He seems to have been a good teacher, you play quite well and I am sure the girls notice. So, Manchester is a good place for aspiring musicians? Plenty of places to see bands play and be seen as a musician?
It has been in the past but has changed quite a lot through the years. There’s a massive influx of students now, quite a few venues have shut down and it’s quite disparate music wise. No real obvious scene and part from possibly, at the moment, lots of people pretending that it’s still the 60s listening to psych and wearing retro clothing. I’m sure that’ll change next year though … and some other fad will come along.
So, is there excitement now that Bauer is working on new music?
Well, I’ve been working on the writing with Greg (Matthews) for two to three years and the album is coming along really strong now. I’m proud of the early stuff with the band, but I think this new collection is much stronger, more streetwise and musically a bit more diverse.
All the obvious things are still in place though — memorable melodies, good musicianship and production.
That’s great. I was just listening to “Starting Again” and I love the smooth flow of the song and the guitar work. Will the new songs have the keyboard influence or more guitar?
Cool! I hope you weren’t watching the video. I look like Harry Potter filtered through an alcoholic haze in it and about two stone lighter … and much more handsome. Oh, to be young again!
Oh, but I was. I thought you were quite fetching, actually. We all grow and change. It comes with life.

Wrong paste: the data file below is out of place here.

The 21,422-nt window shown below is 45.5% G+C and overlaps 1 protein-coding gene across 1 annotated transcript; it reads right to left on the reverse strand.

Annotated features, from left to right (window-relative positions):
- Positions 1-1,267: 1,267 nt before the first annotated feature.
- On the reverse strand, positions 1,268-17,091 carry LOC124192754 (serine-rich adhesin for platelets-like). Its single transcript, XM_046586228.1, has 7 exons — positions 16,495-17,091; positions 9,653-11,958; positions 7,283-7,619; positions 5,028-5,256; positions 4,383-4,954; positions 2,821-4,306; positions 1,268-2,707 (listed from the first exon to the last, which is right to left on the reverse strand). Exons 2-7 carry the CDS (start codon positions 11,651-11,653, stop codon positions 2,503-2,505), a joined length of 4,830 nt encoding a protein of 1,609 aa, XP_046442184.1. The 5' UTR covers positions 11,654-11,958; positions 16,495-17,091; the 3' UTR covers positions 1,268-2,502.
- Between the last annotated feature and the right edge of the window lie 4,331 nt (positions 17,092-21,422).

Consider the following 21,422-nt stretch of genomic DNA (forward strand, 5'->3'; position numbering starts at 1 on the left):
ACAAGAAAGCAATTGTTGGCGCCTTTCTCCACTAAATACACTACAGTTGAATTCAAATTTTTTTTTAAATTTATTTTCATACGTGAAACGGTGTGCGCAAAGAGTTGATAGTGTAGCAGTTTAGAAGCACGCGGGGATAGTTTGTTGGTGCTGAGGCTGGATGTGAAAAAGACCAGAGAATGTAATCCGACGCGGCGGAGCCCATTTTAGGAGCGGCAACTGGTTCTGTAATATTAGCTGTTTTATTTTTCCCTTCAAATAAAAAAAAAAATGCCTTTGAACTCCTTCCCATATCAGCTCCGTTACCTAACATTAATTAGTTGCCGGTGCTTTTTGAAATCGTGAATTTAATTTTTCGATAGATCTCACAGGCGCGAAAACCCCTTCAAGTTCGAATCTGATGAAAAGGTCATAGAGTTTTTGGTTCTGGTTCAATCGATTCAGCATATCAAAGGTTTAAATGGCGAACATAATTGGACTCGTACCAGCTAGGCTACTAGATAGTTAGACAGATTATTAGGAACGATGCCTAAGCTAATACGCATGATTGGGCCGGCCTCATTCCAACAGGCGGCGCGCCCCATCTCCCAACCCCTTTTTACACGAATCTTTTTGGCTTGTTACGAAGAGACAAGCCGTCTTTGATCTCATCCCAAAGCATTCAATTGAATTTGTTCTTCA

I think Bauer has always been about that fight between the guitars and the synth stuff, so they’re both out there in force. It’s my job to come up with the riffs … cool musical phrases … Greg’s job to find those melodic vocal hooks. Neil and Lee keep the whole thing underpinned with their tight rhythm section partnership. One of the best and most undervalued couple of musicians around, them guys. I blame me for being such a limelight-hogging show-off and Greg for being the ladies’ choice.
So, do great riffs and hooks just come to you? Do they ever wake you up?
It probably sounds quite pretentious, but I think music is sort of a spiritual thing really. In terms of stuff like that, I’m a firm believer that most creative musicians are just channeling the melodies that are just passing through the aether — you have to be open-minded enough and ready to catch them as they’re passing.
The hardest part comes later on — after that initial hit of inspiration — this is when the craft comes into play. With that, it can either take you 10 minutes to finish a song — or 10 years.
I don’t think it’s pretentious at all. More intuitive. Like lighting striking. Do you have many 10 year songs lying around?
There’s probably countless melodies and little riffs I’ve been tussling around with for the whole time I’ve been playing guitar. It’s unlikely they’ll all ever get used, as with these things, new things are constantly leap frogging older half-formed ideas.